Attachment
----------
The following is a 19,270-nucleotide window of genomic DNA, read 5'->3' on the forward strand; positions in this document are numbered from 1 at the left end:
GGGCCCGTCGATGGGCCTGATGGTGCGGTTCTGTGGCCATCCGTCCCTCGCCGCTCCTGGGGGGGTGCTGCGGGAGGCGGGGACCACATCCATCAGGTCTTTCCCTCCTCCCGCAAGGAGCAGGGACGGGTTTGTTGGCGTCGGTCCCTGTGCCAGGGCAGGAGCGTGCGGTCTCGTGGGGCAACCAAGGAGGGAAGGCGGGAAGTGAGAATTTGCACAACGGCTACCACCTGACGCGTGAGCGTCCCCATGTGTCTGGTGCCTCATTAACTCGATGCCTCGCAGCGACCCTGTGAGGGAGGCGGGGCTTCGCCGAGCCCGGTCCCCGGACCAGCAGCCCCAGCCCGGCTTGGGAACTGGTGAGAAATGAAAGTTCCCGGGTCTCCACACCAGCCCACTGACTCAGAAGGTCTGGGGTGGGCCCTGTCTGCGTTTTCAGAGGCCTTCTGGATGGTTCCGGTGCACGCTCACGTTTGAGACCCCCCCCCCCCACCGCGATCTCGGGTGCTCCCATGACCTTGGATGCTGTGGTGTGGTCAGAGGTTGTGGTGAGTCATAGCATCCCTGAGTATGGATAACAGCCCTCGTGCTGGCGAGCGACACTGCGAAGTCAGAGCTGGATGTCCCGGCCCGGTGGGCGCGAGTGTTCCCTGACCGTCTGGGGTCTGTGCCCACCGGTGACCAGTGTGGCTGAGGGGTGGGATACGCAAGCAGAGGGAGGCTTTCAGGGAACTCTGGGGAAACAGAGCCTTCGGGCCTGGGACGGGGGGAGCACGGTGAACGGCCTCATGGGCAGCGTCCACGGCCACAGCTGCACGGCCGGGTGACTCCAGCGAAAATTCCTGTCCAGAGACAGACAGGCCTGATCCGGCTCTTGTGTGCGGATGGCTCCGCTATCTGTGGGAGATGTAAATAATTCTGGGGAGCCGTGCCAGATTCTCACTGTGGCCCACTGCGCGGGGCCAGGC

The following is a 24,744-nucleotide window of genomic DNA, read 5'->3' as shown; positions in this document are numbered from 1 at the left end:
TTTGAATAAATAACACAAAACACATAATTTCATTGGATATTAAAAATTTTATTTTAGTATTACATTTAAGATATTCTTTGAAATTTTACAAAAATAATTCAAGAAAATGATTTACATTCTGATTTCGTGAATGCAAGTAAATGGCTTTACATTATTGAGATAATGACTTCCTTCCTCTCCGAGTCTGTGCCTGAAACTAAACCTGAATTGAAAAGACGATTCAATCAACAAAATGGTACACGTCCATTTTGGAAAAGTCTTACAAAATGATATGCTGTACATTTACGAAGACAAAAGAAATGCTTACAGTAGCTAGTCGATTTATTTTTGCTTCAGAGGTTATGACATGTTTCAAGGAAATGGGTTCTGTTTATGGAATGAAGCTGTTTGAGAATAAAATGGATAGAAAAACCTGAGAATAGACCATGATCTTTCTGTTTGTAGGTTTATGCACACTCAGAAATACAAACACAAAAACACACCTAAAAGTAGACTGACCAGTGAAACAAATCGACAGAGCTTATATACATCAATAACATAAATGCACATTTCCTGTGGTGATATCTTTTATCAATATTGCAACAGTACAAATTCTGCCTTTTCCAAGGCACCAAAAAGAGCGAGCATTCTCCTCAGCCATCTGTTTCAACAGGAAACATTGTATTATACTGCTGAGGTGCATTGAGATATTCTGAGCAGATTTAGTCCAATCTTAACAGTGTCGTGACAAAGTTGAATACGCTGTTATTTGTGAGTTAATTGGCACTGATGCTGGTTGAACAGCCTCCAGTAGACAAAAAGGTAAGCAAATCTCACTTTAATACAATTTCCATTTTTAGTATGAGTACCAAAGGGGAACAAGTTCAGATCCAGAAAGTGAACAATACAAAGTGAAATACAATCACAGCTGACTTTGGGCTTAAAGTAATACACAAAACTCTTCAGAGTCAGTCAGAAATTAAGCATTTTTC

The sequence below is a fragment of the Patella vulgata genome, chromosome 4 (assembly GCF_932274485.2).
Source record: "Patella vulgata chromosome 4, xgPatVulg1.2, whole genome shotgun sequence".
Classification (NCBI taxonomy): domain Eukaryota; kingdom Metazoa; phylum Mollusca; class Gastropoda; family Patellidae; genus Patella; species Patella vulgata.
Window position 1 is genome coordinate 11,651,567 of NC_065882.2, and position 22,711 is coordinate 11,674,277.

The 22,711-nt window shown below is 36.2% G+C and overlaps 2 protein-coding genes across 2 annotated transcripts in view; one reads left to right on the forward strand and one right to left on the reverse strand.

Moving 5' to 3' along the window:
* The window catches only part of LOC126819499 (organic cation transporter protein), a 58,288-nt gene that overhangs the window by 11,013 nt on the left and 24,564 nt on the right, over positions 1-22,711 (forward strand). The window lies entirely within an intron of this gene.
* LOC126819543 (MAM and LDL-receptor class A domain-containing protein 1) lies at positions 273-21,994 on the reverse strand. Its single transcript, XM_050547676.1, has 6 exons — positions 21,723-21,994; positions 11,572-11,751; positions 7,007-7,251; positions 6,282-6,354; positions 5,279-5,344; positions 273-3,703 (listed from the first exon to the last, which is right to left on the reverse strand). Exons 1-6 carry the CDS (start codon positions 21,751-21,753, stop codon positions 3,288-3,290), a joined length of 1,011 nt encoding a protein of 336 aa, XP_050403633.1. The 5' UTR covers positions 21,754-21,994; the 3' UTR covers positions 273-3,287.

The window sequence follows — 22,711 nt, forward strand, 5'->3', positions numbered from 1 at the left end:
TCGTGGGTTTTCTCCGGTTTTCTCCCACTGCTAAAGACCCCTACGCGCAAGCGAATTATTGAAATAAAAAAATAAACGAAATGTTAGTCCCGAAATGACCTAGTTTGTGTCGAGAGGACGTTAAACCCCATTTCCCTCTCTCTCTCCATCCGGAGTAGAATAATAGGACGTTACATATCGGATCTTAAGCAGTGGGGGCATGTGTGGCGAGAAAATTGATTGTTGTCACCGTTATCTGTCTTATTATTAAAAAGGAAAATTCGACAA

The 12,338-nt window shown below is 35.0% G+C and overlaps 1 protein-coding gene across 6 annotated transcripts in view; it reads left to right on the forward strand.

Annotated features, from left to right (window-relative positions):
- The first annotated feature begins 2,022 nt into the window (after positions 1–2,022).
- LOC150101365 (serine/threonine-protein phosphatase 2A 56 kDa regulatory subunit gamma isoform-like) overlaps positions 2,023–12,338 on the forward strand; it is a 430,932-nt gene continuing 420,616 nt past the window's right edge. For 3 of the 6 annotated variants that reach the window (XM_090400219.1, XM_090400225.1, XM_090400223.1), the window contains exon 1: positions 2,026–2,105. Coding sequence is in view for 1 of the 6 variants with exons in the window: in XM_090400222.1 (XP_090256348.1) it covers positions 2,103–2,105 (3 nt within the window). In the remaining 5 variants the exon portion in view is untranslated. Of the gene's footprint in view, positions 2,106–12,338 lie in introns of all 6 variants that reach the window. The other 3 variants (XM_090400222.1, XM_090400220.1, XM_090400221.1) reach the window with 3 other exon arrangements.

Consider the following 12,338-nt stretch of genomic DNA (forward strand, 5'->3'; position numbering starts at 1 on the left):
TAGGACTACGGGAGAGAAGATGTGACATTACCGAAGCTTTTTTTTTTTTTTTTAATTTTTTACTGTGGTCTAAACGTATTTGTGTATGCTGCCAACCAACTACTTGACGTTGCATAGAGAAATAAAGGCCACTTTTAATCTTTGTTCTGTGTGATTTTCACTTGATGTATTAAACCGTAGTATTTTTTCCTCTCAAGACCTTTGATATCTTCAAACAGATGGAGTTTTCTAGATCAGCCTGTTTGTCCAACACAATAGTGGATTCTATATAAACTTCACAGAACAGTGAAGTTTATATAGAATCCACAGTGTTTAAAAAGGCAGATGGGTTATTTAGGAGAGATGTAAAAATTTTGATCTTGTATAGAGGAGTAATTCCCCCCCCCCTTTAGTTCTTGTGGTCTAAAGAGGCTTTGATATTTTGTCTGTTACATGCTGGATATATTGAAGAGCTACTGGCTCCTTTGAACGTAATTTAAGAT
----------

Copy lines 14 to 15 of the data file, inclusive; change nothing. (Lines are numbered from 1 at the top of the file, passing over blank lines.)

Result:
TCGTGGGTTTTCTCCGGTTTTCTCCCACTGCTAAAGACCCCTACGCGCAAGCGAATTATTGAAATAAAAAAATAAACGAAATGTTAGTCCCGAAATGACCTAGTTTGTGTCGAGAGGACGTTAAACCCCATTTCCCTCTCTCTCTCCATCCGGAGTAGAATAATAGGACGTTACATATCGGATCTTAAGCAGTGGGGGCATGTGTGGCGAGAAAATTGATTGTTGTCACCGTTATCTGTCTTATTATTAAAAAGGAAAATTCGACAA

The 12,338-nt window shown below is 35.0% G+C and overlaps 1 protein-coding gene across 6 annotated transcripts in view; it reads left to right on the forward strand.